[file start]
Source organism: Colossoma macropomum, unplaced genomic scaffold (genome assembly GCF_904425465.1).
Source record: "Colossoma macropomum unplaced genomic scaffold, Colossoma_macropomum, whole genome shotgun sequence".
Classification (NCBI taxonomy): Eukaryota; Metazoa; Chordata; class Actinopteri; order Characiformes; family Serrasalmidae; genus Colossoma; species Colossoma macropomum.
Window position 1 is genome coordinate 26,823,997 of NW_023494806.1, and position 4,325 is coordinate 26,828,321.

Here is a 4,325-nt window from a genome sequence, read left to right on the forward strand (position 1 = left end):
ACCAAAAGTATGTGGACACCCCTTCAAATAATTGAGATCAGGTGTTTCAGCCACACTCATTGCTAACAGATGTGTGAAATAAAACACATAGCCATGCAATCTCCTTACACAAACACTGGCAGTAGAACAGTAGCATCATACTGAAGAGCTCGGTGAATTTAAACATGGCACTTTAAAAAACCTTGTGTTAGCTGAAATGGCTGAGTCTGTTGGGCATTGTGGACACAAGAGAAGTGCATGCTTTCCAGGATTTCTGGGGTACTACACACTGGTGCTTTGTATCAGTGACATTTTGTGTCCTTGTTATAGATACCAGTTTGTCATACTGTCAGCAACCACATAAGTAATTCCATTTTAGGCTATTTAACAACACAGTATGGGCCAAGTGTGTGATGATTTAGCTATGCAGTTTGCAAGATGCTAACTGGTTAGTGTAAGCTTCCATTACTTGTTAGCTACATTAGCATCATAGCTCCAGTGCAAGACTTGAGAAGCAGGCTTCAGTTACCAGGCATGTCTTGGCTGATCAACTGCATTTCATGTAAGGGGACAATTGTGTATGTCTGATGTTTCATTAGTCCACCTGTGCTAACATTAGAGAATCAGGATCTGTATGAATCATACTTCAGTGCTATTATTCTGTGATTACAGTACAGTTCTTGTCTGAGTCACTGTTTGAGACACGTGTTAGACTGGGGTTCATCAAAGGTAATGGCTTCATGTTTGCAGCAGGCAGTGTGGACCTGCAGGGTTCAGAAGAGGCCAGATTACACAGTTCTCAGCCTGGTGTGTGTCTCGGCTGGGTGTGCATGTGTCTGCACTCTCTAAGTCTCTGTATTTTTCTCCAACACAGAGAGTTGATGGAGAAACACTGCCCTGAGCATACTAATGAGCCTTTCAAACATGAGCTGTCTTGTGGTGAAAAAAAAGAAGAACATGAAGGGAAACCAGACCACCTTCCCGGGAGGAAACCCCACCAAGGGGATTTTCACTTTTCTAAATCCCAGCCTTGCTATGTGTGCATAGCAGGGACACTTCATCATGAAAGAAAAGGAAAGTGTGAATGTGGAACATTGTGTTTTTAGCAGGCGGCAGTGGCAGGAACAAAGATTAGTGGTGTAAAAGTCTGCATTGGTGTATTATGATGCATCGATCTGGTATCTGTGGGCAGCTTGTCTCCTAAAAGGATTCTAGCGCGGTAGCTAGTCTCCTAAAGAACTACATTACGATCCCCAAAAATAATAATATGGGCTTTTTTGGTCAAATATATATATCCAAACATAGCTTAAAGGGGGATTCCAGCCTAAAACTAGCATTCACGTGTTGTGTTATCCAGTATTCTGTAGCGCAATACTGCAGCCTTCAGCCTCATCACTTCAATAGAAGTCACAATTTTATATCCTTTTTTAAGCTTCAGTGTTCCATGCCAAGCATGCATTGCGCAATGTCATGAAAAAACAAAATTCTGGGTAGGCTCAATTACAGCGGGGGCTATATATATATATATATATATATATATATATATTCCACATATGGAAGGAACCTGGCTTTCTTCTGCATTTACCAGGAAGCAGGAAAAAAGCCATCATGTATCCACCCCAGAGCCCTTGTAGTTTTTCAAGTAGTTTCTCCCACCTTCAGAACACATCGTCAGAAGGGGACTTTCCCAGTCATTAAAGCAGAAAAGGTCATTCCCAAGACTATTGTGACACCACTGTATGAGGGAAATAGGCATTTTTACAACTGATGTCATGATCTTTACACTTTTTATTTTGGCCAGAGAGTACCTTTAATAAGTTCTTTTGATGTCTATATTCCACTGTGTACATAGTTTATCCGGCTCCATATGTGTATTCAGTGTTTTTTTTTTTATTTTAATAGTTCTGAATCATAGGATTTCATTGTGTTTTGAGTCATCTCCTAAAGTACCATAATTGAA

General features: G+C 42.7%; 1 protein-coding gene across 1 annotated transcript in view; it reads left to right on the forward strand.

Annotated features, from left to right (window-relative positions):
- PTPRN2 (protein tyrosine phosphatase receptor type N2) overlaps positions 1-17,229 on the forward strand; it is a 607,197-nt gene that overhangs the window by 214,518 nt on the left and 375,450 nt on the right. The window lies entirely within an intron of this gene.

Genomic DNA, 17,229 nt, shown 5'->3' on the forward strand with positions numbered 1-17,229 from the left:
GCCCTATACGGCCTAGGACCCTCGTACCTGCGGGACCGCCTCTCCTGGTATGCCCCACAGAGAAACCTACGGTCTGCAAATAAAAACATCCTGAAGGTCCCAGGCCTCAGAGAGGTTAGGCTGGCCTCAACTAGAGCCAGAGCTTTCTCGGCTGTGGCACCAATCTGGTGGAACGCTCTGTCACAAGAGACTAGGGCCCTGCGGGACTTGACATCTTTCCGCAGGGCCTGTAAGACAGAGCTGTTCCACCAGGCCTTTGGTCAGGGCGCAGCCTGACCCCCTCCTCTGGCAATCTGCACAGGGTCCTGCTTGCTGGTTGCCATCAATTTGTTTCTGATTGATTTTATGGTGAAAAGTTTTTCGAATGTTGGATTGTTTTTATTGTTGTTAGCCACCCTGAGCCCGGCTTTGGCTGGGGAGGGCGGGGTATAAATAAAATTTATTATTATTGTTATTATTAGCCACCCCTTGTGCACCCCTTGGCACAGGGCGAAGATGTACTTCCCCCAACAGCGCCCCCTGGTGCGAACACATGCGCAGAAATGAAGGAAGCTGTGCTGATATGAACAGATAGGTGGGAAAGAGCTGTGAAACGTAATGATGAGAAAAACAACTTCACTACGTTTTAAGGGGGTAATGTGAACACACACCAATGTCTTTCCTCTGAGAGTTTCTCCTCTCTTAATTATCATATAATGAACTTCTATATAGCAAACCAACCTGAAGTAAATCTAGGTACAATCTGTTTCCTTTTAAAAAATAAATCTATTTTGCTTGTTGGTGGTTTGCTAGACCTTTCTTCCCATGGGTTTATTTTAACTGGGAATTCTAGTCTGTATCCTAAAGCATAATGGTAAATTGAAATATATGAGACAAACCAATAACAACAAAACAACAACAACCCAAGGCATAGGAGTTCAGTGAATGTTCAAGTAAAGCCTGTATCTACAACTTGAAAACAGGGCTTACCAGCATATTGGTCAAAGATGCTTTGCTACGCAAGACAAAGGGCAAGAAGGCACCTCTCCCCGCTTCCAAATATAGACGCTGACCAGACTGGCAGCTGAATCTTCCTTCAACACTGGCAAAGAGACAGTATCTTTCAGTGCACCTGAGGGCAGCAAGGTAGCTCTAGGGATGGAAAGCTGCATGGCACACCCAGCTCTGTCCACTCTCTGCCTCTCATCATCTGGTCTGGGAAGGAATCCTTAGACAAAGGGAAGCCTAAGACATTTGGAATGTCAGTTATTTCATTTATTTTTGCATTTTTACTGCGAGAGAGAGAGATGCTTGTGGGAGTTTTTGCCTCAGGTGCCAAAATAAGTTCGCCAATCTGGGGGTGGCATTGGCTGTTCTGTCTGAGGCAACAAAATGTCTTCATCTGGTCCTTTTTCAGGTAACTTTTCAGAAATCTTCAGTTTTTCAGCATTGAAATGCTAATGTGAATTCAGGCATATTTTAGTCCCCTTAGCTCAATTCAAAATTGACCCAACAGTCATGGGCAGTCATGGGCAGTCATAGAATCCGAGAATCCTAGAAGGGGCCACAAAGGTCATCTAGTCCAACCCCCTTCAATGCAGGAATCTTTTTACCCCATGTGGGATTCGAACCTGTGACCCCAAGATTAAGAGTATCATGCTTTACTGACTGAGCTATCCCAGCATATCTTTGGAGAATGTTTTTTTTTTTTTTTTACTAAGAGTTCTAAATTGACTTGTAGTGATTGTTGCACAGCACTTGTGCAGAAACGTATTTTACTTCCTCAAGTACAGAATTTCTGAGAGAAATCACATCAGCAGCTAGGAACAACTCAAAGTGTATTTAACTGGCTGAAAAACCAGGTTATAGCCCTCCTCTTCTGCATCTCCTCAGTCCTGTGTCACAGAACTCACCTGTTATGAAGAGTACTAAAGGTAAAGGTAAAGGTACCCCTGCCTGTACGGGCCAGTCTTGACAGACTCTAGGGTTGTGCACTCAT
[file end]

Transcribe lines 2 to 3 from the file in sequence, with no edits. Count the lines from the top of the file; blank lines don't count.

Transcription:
Source record: "Colossoma macropomum unplaced genomic scaffold, Colossoma_macropomum, whole genome shotgun sequence".
Classification (NCBI taxonomy): Eukaryota; Metazoa; Chordata; class Actinopteri; order Characiformes; family Serrasalmidae; genus Colossoma; species Colossoma macropomum.